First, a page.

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Sep 22, 2006 07:03 PM

Best Choice Dinnerware

I'm looking for a set of dinnerware that I can use everyday for both casual and formal entertaining - without being worried about chipping and breaking the pieces. I would like something that can be dressed up or dressed down depending on the occasion. I'm looking specifically at the PB White Collection from PotteryBarn, but know nothing about the quality. Does anybody know anything about the quality of Pottery Barn dinnerware, or have any other suggestions for a quality set of beautiful dishes, preferably white?

Link to PB White Collection:

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  1. I've been very happy with my Villeroy & Boch set - the pattern is Manoir, but has been discontiued, as has its successor, Chambord, I just discovered. I love the shapes and my dishes have held up well over the past ten years of almost daily use - some knife scraches on a couple plates (probably my fault for not having steak knives) but no chips. One thing to find out is how long the manufacturer intends to have pieces available, as patterns do get discontinued.

    A good source is Ross Simon - lowest prices I found.

    1. Never buy a "Set", if you do break a piece it is almost impossible to replace. Bone china which appears to be the most delicate is actually some of the strongest dinnerware you can buy. Porcelain is next, then stoneware. Earthenware and ironstone are made from soft clays and chip most easily. They are also porous so a chipped area can absorb juices etc and breed bacteria.

      If I could have ony one "set" of dinerware I would go with something like Wedgwood White. If is fine bone china very simple and can be dresed up or dresed down. It is not going to go out of style or look dated. Fortunately or unfortunately I am a china junkie and as a former china buyer and sales person have accumulated quite a collection of patterns but I still have a dozen plain white bone china dinner plates. Mine are a no name English generic that I got at a Royal Doulton outlet. jillp who posts on CH will agree. She is as bad as I am about china. Luckily she has a dozen Wedgwood White plate which are almost indentical to mine. When we have parties we frequently borrow from each other. Service for 24? No problem. I am never sorry to have those.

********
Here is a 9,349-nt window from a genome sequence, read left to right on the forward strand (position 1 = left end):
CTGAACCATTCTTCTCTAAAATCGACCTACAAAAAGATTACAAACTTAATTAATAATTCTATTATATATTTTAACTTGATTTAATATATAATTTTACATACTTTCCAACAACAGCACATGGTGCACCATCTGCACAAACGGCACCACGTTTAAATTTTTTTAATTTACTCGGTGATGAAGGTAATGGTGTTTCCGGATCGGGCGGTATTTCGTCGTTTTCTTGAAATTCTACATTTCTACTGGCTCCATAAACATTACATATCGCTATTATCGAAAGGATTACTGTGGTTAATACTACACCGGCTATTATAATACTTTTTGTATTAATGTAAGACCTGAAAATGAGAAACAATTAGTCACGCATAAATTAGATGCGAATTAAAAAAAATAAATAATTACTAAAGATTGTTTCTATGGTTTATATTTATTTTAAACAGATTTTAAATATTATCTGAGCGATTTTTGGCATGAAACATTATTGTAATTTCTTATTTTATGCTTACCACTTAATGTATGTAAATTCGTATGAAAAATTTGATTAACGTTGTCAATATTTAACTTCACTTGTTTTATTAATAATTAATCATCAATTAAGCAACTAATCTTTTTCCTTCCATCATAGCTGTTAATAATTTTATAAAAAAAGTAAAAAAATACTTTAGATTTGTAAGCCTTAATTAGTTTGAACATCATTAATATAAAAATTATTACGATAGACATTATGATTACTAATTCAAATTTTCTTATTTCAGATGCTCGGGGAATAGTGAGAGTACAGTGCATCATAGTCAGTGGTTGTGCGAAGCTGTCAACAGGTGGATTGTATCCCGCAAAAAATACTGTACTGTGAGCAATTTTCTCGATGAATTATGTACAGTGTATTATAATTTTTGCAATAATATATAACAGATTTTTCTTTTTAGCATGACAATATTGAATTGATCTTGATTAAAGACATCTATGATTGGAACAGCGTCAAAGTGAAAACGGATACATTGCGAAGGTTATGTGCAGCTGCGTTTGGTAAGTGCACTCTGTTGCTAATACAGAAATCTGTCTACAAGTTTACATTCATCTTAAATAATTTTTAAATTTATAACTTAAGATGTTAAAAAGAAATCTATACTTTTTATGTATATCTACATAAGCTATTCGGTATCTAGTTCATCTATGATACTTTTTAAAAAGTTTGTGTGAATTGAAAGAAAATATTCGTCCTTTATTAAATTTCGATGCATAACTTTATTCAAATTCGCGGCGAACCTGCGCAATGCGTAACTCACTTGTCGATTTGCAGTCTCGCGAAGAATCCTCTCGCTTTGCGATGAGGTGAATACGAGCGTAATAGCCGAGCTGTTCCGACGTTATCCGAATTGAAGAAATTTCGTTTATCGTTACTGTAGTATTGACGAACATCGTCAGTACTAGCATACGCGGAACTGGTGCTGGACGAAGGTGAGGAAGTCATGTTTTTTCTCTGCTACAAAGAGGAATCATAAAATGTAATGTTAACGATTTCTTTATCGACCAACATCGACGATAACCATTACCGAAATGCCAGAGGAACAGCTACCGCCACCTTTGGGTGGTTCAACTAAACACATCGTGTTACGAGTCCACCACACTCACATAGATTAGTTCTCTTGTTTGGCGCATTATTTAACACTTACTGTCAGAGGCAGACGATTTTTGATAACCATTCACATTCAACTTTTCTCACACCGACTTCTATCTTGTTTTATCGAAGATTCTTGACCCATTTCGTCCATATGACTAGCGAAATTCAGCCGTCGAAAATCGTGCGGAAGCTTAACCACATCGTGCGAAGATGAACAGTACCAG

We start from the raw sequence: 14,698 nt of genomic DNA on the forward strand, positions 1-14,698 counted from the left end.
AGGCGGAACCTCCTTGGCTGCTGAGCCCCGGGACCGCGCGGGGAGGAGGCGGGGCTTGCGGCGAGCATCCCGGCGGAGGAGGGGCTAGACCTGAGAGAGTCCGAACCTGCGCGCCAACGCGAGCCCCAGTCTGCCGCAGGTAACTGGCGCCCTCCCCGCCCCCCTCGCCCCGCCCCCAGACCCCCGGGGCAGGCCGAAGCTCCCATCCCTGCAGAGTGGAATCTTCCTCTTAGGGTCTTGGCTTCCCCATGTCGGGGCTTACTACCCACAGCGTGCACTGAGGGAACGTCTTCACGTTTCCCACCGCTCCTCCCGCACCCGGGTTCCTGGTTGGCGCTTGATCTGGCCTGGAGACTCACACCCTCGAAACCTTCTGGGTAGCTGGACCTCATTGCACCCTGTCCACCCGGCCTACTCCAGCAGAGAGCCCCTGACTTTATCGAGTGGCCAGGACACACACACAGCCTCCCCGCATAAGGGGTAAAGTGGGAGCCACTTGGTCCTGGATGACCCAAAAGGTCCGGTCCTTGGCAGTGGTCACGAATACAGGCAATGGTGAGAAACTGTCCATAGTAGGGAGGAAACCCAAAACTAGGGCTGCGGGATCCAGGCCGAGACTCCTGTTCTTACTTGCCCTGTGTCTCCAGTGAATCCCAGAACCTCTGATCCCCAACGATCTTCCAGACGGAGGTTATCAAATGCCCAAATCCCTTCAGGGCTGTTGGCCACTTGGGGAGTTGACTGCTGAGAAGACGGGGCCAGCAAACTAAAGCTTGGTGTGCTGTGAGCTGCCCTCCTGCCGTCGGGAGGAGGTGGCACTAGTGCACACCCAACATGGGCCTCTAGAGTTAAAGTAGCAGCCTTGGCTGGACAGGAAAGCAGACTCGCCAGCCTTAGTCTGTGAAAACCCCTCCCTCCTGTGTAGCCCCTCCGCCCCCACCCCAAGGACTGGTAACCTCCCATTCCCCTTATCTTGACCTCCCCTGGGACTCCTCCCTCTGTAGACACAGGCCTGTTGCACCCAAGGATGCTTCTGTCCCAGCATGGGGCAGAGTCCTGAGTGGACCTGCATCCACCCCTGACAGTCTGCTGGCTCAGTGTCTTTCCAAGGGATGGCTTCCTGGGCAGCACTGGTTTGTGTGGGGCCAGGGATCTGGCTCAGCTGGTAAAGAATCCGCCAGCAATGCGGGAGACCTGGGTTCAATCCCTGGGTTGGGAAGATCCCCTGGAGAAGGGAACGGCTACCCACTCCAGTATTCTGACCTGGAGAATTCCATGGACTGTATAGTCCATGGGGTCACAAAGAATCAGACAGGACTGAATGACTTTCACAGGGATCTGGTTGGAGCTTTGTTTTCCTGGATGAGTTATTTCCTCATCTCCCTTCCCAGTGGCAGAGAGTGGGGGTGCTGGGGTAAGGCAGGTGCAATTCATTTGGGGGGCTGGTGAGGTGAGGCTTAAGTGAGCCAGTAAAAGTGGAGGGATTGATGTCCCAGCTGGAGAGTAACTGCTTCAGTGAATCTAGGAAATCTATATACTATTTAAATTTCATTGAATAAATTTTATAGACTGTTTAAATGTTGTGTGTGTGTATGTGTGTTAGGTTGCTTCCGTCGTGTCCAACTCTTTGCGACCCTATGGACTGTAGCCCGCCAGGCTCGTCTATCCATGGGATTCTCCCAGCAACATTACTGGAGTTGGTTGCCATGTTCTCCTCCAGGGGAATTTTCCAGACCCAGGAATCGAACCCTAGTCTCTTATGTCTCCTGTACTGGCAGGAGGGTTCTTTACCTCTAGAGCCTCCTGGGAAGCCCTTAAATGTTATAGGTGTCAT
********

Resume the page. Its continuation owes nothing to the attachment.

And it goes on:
Plain white all dressed up:

      2 Replies
      1. re: Candy

        I agree about the "sets" - I too am a china junkie and, for example, in my every day dishes, I don't have any cups and saucers. Instead, I've put together a set for tea, in a different pattern, and a set for dessert/demitasse. And I don't have any bread and butter plates, other than ones that are part of inherited sets.

        1. re: Candy

          Not sure what you mean by a set, but what I would avoid is falling in love with something at Target and not buying enough to cover breakage.

          Any 'name' manufacturer is totally possible to replace at Replacements, eBay, and a variety of other sources.

          I'm a confessed dinnerware junkie, and my approach these days when building a new pattern is to buy just what I need rather than looking for everything that was ever made. That's fun, but it leads to storage problems, trust me on this :D

        2. I do indeed love my Wedgwood White bone china. I've been using it for 25 years and have chipped one dinner plate and one salad, and I use it about 300 nights out of the year. And all I have are dinner and salad plates in that pattern.

          1. I love my Lenox Continental Dining china. They are incredibly thin but wonderfully durable because they are made from bone chine. We use them as our everyday plates and stick them in the dishwasher, microwave, refrigerator, etc. None have chipped. Although I have only had them for about 2 years, I don't expect they will be any worse for the wear in 2o years.


            1. Think it through and decide first of all if you want earthenware, stoneware, china, fine china and so on. How many pieces, if they have a pattern, including breakage for future replacement. Then do you want (as my wife and I did) regular plates (about 11") and larger plates (about 12 - 13"), sometimes called buffet plates, and salad plates, bread plates, bowls, salad bowls, cups, saucers and such extra as sugar and creamer pieces, as well as serving bowls or plates, soup tureens. Then decide what you want to pay for the whole deal, and look at patterns, gold, silver, platinum edging and/or engraved surfaces. Hope that helps at least as a checklist. Complicated. It drove my wife and myself crazy for about three months before we decided on a pattern, etc.